With the landscape more complicated for B2B brands than ever before, there’s much to consider when it comes to developing your brand. But what are the absolute must-haves and what are the key risks?
We often think of brands as being a very business-to-consumer phenomenon but there are lots of great, famous business-to-business brands. Adobe, GE and McKinsey are just three examples that spring to mind.
Whether your brand is targeting consumers or other businesses, your audience is still people. Therefore authenticity is critical and the key tenets of branding still apply.
When it comes to the essentials, there are three things you must put in place.
A brand strategy is essential for the business to define and deliver a highly valued and differentiated promise. The strategy can be framed as a brand onion with multiple layers, brand pillars building a brand house or even bouncing balls. Whichever way you choose to visualise it, the key building blocks of a great brand are typical:
Brand vision – a shared definition of success or reason for being
Brand positioning – how we need to be perceived to beat the competition
Brand values – the things that matter most to us and that shape our actions with all stakeholders
Brand purpose – the (ideally world improving) driving idea behind our brand; our defining point of difference
A brand story
Branding is about consistently articulating what a company stands for and ensuring at every point of customer contact the organisation can deliver on its brand promise. Branding is about authenticity and is much more than a logo and a look and feel. Truly great B2B brands are grounded in a strong idea expressed consistently in everything they do internally and externally. Ideally, these great brands engage with their talent and customers with the same story. They communicate a brand story that inspires and motivates both audiences.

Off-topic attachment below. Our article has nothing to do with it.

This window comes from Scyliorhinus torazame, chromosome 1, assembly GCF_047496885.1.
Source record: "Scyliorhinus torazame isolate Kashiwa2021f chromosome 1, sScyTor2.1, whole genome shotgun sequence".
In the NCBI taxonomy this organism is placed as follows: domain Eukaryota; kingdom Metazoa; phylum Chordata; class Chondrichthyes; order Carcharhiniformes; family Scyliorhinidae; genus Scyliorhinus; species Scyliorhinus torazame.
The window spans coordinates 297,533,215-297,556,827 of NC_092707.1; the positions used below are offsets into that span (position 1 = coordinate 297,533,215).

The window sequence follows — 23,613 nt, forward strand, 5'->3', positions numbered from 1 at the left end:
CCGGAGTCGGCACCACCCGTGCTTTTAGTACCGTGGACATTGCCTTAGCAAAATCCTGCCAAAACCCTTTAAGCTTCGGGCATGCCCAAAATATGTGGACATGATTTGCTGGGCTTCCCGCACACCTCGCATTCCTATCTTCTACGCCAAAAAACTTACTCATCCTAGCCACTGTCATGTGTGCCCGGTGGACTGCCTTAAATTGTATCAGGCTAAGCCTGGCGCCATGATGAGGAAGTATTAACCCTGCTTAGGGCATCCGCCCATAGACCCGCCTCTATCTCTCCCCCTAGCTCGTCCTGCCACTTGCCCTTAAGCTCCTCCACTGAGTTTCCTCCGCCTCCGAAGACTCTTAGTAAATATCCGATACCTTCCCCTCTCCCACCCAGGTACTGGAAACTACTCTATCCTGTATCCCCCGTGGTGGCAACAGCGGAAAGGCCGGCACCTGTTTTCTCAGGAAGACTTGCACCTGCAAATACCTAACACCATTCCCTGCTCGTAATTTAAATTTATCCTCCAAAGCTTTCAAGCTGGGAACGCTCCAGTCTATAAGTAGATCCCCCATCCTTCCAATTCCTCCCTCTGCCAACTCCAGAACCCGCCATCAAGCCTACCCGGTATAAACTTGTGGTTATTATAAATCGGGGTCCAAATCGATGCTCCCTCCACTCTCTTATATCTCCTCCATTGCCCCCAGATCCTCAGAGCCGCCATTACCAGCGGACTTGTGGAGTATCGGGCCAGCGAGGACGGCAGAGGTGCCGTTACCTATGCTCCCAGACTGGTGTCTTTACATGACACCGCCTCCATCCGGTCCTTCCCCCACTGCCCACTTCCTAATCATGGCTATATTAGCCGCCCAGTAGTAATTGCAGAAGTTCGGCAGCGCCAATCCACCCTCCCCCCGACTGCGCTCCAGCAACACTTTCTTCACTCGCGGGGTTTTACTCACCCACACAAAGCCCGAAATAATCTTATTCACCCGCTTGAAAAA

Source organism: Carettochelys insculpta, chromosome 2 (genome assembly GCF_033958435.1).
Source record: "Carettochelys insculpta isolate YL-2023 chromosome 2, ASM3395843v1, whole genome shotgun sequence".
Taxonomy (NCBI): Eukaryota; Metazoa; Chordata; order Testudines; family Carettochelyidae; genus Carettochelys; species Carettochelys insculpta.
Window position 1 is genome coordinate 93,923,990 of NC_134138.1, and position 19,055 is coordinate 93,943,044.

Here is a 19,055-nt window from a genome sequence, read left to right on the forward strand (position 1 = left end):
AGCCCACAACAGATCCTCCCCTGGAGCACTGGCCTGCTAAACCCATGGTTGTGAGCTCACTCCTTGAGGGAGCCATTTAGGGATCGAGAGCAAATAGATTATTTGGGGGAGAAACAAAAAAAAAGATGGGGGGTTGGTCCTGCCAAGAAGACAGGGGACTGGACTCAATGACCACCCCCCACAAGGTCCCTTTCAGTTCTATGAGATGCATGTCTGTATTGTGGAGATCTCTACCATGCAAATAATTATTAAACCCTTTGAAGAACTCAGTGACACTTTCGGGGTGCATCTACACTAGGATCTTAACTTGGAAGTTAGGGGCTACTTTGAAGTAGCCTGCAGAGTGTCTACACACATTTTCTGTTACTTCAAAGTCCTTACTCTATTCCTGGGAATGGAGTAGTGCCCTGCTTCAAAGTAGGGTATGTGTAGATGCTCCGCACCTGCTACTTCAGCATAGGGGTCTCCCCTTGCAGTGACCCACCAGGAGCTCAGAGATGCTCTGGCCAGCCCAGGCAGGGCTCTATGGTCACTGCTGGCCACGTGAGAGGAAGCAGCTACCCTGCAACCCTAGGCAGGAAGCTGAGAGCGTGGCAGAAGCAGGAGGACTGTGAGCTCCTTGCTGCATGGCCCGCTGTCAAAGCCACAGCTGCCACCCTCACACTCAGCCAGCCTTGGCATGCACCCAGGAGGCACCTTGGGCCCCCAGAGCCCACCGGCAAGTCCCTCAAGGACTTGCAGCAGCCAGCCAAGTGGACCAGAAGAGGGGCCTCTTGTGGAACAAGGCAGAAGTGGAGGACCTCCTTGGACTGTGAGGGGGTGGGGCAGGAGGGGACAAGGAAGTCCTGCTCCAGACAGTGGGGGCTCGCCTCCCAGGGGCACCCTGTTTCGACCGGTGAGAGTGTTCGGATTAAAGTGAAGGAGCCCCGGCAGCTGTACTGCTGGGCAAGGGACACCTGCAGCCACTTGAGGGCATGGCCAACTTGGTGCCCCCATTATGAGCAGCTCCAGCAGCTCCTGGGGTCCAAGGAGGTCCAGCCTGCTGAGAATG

You need a brand identity system – visual and verbal – that provides consistency, recognisability and sets the tone. It should also put in place the guidelines to enable brand management protocols.
All businesses are unique, even if the products and services they make or sell are similar to those of their competitors. The official differentiating signature is brand identity. A strong brand identity is always based on the brand essence or idea and is made up of five elements – logo, font, colour, image style and language. The elements in the brand identity don’t necessarily need to have equal prominence but they all have a role to play in creating a clear and consistent image of your brand.
These three areas are must-haves. If you’ve already mastered them, turn your attention to areas of brand disconnect. Too often brands fail to connect on the vital areas of promise and experience, brand and culture.
The source of the disconnect often stems from the friction between differentiated brand ambition and delivering familiar, intuitive customer experience. Brand experience needs to strike a balance and authentically deliver against customer’s expectations while building on the brand story.
Any disconnect between brand and culture must be dealt with. If the brand outwardly espouses progressive values or the importance of sustainability and well being, these must be infused within the internal culture. A strong brand helps attract talent and the employee value proposition ideally connects to the brand purpose and is based on a truth about the culture.
Ultimately B2B brands must be authentic. Failing to deliver on this can have damaging effects on your brand’s internal culture and inevitably your reputation externally.
If you can nail these essentials and the top areas of brand disconnect, you’ll be on track to positioning your B2B brand in an authentic, world-class way that inspires people.